In November 2021, Japanese multinational Asahi Kasei conducted its third Automotive Interior Survey in conjunction with Cologne, Germany-based market research institute Skopos. The survey covered four major automotive markets, the USA, Germany, China and Japan. It quizzed 1,000 car users of varying income levels in each market, who responded to questions regarding their car purchasing behavior, understanding of automotive sustainability and preferences regarding automotive interiors.
The survey found that while fuel and power consumption, drivetrain technology, running costs and driving performance remain dominating purchasing decision factors, interior design has continued to grow in importance. According to the report, half of all users in the four main markets would take interior design into account when making their next car purchase.
Of particular note were findings related to vehicle owners’ opinions about the perceived cleanliness of vehicle interiors, and the way these opinions varied from region to region. While car users in China were clearly annoyed by “unpleasant odors” (48%) and the so-called “new car smell” (23%), the share of car users annoyed by these factors was significantly lower in the other regions.
Bn contrast, “scratches on visible surfaces” bother 25% of users in Germany, an increase from 21% in 2020 and the same attitude was observed in the USA, with 29% of car users being annoyed by scratches (2020: 19%). “Stains on fabrics” were noted as an annoyance factor for 30% of car users in Germany (2020: 26%) and 32% in the USA (2020: 26%).
Following the theme of cleanliness, a majority in all regions saw a benefit to the use of “water and dirt repellent surfaces,” with 74% in China, 70% in the USA, 65% in Japan and 63% in Germany. “Surface and seating materials that are easy to wash” was also held in high regard, especially in the USA (81%) and in China (80%).
Heiko Rother (top), general manager, business development, automotive, Asahi Kasei Europe, said, “Cleanliness was highly valued by car users even before the pandemic. The last two years have further fueled this desire, and the definition of ‘cleanliness’ has broadened.”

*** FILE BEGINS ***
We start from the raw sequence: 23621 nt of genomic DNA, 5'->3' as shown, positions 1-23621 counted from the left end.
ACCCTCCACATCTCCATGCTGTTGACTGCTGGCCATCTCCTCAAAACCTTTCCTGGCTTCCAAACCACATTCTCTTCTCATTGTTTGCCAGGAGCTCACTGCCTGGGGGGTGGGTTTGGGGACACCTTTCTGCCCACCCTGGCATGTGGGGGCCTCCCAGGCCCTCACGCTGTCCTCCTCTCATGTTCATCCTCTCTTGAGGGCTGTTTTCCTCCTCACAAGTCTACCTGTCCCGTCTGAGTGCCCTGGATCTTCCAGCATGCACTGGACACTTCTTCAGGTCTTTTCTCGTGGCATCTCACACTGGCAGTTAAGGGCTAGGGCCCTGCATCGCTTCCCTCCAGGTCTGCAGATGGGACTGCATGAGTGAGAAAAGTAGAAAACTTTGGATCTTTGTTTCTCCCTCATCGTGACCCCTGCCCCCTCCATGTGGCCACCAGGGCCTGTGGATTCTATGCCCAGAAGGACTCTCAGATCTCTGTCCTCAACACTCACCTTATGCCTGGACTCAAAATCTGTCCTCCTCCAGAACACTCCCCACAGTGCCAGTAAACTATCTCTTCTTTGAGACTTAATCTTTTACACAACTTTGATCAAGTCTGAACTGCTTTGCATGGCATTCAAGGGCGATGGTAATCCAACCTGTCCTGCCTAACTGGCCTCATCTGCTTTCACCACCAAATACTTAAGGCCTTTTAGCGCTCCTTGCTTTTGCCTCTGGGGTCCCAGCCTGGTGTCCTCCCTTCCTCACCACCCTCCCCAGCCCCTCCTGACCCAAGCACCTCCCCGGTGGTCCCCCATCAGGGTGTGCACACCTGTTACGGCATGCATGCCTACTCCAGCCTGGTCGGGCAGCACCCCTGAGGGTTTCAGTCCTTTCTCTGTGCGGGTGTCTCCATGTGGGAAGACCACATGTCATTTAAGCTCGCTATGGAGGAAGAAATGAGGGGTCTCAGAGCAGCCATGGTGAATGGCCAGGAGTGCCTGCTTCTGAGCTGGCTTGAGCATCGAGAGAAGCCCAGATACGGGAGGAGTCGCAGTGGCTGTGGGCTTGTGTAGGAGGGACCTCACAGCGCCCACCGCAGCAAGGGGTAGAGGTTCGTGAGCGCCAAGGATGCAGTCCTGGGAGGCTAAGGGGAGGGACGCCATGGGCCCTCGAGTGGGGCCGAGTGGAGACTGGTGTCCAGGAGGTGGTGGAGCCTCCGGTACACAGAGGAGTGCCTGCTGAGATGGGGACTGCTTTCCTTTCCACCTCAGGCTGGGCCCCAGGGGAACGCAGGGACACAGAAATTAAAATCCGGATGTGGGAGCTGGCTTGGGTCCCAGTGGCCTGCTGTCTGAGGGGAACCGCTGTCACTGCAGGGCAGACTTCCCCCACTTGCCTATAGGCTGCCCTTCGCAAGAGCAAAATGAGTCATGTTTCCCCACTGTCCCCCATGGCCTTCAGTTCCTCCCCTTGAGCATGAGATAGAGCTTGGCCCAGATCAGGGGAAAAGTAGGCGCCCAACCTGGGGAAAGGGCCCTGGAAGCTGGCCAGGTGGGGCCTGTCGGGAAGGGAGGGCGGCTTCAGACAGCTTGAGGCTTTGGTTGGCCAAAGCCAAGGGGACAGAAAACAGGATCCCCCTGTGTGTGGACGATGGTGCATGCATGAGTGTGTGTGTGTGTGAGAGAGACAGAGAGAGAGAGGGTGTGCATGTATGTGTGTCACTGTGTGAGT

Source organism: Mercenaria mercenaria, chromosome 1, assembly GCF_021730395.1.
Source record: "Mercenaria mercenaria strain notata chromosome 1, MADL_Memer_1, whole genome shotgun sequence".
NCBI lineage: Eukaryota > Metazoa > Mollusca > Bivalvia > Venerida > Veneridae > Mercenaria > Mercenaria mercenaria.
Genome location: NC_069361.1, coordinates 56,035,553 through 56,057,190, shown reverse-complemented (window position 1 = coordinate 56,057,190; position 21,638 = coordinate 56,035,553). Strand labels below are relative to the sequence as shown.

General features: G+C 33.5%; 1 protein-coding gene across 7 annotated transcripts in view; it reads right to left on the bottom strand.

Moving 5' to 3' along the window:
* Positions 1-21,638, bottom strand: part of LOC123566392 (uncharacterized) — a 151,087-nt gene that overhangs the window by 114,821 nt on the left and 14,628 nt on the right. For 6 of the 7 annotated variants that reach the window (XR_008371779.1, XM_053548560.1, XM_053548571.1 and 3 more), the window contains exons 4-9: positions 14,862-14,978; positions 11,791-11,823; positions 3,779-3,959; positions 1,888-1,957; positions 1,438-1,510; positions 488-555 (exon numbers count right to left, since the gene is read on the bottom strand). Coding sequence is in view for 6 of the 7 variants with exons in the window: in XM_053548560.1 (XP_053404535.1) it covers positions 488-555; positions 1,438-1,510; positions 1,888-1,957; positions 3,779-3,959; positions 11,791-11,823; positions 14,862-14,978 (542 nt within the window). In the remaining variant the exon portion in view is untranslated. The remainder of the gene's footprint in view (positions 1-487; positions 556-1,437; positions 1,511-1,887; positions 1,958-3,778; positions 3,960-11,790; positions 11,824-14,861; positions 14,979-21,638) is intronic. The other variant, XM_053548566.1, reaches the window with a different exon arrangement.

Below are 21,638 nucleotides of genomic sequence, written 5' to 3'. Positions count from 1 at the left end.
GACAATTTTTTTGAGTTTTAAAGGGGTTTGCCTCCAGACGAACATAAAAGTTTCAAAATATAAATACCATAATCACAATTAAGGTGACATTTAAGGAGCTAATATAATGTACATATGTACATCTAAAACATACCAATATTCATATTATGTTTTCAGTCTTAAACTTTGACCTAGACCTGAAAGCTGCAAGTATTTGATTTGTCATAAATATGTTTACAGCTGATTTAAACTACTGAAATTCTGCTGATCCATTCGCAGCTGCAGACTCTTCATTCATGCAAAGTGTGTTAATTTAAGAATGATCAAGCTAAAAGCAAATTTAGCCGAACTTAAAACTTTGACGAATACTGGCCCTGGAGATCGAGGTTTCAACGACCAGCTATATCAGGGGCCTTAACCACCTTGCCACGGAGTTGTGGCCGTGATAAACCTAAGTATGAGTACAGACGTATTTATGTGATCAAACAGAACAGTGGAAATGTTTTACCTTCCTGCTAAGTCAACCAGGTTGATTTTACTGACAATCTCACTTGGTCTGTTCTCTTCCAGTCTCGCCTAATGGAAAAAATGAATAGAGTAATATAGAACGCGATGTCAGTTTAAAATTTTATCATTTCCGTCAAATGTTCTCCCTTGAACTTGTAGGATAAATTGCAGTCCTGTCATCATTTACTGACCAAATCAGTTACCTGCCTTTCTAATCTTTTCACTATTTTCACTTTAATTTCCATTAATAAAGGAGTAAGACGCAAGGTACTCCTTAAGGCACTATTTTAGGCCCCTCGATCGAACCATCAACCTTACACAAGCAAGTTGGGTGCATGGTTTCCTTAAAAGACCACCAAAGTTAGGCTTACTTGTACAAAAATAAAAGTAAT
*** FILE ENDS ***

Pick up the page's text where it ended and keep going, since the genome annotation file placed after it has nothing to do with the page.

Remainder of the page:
Mike Franchy, director of North American Mobility at Asahi Kasei America, commented, “With the cost of vehicles increasing consumers have their vehicles longer and want surfaces that are highly durable, easy to clean and continue to look new over time. In addition, our Healthy Car portfolio of anti-microbial textiles and plastics, along with technology to ensure interior air quality, we have solutions for the OEMs to address these needs of the market.”
The findings of the survey also showed that sustainability is no longer only defined by a vehicle’s drivetrain technology, but also by the choice of materials. For example, roughly half of the car users in Germany, China and the USA characterized a sustainable car as being one based on materials made from highly recyclables. However, car users in Japan prioritized hybrid drivetrains over recyclables when characterizing sustainable automobiles.
This growing awareness of sustainability in automobiles was also reflected in the car users’ willingness to spend more money on a sustainable vehicle. In China, two out of three car users would pay more, in the USA and Japan a third, and in Germany a fourth.
Rother said, “The definition and the perception of sustainability in automobiles is changing. Car users are looking more into the materials being used – electrification alone is not enough anymore. More sustainable interior surface materials that are also good-looking, durable, easy-to-maintain and clean will get more attention from car users. In the end, a ‘long-lasting’ material quality is being recognized as more sustainable.”